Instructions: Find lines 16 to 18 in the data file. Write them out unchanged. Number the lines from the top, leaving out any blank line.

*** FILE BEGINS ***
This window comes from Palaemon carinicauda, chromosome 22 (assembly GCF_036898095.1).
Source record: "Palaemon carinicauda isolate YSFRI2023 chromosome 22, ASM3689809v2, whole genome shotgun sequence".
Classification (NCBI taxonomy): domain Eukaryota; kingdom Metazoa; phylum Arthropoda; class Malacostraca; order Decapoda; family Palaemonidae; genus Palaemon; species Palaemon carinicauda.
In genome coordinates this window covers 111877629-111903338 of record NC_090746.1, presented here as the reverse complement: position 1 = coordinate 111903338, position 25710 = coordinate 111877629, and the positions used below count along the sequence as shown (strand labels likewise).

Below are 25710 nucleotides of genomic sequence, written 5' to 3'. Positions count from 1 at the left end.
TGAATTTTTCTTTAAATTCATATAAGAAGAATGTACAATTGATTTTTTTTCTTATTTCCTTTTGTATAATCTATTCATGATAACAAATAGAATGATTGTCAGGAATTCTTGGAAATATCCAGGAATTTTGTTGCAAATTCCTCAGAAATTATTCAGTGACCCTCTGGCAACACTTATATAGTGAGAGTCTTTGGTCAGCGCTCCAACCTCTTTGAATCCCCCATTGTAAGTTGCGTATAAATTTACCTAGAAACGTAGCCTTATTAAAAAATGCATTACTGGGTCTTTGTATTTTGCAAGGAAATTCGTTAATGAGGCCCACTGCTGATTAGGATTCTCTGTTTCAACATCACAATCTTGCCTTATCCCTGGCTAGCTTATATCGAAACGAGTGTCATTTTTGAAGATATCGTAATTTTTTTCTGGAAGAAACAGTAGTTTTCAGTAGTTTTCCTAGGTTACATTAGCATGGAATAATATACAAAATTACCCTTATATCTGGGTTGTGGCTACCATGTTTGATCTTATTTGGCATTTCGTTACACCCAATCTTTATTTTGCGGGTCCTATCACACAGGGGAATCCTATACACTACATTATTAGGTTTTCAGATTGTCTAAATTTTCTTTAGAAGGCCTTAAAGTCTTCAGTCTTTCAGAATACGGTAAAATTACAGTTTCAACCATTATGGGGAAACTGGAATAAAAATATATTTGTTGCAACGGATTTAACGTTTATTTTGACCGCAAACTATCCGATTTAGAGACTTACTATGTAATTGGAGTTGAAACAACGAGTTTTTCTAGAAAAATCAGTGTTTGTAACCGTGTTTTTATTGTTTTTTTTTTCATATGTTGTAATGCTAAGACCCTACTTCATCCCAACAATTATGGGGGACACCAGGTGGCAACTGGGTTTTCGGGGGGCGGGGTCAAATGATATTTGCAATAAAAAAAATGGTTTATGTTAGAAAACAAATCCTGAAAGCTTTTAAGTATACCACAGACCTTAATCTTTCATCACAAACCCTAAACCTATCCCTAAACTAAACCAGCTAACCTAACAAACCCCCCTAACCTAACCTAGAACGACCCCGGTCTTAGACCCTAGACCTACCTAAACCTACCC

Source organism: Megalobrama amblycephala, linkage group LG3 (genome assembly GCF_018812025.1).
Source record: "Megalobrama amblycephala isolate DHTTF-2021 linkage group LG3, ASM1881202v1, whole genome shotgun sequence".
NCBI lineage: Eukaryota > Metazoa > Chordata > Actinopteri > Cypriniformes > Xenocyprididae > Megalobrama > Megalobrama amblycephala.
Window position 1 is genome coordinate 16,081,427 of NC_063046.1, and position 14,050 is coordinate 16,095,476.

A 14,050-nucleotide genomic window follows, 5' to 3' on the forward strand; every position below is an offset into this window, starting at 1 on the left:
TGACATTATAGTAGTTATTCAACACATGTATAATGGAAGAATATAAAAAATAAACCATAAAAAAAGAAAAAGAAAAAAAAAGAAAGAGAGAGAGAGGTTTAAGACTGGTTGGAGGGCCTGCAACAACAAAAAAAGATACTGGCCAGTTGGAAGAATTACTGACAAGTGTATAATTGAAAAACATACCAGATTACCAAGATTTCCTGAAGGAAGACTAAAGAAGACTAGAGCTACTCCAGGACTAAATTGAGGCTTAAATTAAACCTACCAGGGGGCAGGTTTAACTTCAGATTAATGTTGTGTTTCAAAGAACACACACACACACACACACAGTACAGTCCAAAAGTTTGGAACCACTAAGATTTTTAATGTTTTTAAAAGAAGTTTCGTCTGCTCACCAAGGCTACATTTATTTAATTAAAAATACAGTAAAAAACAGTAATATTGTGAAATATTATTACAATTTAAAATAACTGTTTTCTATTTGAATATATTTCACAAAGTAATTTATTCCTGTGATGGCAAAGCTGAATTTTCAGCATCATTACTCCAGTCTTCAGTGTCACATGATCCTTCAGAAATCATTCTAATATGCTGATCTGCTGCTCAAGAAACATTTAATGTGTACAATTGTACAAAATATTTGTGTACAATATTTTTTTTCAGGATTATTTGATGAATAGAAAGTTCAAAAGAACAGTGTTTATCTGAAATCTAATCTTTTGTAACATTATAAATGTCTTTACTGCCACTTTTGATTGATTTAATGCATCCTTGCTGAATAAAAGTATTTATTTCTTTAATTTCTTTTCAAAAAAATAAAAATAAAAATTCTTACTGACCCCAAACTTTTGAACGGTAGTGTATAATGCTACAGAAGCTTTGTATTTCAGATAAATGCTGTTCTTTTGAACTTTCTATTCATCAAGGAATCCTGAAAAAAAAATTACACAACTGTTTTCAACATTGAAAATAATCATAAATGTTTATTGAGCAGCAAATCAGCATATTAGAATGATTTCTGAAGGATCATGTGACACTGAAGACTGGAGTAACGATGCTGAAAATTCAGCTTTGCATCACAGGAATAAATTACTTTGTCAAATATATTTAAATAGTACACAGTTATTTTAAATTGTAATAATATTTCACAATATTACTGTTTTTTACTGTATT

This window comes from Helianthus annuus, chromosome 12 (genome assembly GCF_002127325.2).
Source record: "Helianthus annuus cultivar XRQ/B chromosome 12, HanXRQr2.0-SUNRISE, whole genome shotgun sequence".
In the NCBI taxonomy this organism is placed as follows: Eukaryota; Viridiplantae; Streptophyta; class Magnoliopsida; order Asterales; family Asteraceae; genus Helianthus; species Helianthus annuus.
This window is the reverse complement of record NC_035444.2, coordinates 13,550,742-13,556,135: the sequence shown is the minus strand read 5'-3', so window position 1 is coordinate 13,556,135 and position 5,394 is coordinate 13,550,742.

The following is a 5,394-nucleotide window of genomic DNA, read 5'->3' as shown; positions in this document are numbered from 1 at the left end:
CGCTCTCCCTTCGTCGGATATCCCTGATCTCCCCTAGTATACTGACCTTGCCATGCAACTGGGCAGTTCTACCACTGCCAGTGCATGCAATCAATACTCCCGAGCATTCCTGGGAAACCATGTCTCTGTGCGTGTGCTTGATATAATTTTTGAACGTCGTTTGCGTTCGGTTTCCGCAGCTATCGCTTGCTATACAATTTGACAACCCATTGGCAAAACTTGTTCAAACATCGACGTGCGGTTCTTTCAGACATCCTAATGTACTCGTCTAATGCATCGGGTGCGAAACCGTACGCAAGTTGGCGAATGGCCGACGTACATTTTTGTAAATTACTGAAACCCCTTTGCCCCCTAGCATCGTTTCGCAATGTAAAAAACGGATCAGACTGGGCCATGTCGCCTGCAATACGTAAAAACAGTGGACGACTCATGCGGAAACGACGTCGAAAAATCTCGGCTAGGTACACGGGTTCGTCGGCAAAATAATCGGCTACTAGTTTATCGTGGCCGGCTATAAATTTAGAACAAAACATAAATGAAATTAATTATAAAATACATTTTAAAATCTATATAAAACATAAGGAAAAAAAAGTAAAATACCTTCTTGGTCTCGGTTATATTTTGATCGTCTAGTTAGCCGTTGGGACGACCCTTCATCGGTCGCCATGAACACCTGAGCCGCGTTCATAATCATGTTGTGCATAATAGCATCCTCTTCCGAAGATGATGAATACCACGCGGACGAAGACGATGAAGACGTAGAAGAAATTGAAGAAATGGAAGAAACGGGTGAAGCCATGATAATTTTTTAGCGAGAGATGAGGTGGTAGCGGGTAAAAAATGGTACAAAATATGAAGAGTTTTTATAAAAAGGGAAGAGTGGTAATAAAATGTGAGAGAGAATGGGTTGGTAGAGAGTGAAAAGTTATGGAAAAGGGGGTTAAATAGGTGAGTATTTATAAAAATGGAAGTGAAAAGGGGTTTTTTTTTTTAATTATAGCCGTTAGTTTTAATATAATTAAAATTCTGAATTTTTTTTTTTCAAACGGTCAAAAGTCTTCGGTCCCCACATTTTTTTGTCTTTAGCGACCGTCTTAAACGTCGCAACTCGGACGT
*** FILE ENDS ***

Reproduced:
This window is the reverse complement of record NC_035444.2, coordinates 13,550,742-13,556,135: the sequence shown is the minus strand read 5'-3', so window position 1 is coordinate 13,556,135 and position 5,394 is coordinate 13,550,742.

The following is a 5,394-nucleotide window of genomic DNA, read 5'->3' as shown; positions in this document are numbered from 1 at the left end:
CGCTCTCCCTTCGTCGGATATCCCTGATCTCCCCTAGTATACTGACCTTGCCATGCAACTGGGCAGTTCTACCACTGCCAGTGCATGCAATCAATACTCCCGAGCATTCCTGGGAAACCATGTCTCTGTGCGTGTGCTTGATATAATTTTTGAACGTCGTTTGCGTTCGGTTTCCGCAGCTATCGCTTGCTATACAATTTGACAACCCATTGGCAAAACTTGTTCAAACATCGACGTGCGGTTCTTTCAGACATCCTAATGTACTCGTCTAATGCATCGGGTGCGAAACCGTACGCAAGTTGGCGAATGGCCGACGTACATTTTTGTAAATTACTGAAACCCCTTTGCCCCCTAGCATCGTTTCGCAATGTAAAAAACGGATCAGACTGGGCCATGTCGCCTGCAATACGTAAAAACAGTGGACGACTCATGCGGAAACGACGTCGAAAAATCTCGGCTAGGTACACGGGTTCGTCGGCAAAATAATCGGCTACTAGTTTATCGTGGCCGGCTATAAATTTAGAACAAAACATAAATGAAATTAATTATAAAATACATTTTAAAATCTATATAAAACATAAGGAAAAAAAAGTAAAATACCTTCTTGGTCTCGGTTATATTTTGATCGTCTAGTTAGCCGTTGGGACGACCCTTCATCGGTCGCCATGAACACCTGAGCCGCGTTCATAATCATGTTGTGCATAATAGCATCCTCTTCCGAAGATGATGAATACCACGCGGACGAAGACGATGAAGACGTAGAAGAAATTGAAGAAATGGAAGAAACGGGTGAAGCCATGATAATTTTTTAGCGAGAGATGAGGTGGTAGCGGGTAAAAAATGGTACAAAATATGAAGAGTTTTTATAAAAAGGGAAGAGTGGTAATAAAATGTGAGAGAGAATGGGTTGGTAGAGAGTGAAAAGTTATGGAAAAGGGGGTTAAATAGGTGAGTATTTATAAAAATGGAAGTGAAAAGGGGTTTTTTTTTTTAATTATAGCCGTTAGTTTTAATATAATTAAAATTCTGAATTTTTTTTTTTCAAACGGTCAAAAGTCTTCGGTCCCCACATTTTTTTGTCTTTAGCGACCGTCTTAAACGTCGCAACTCGGACGT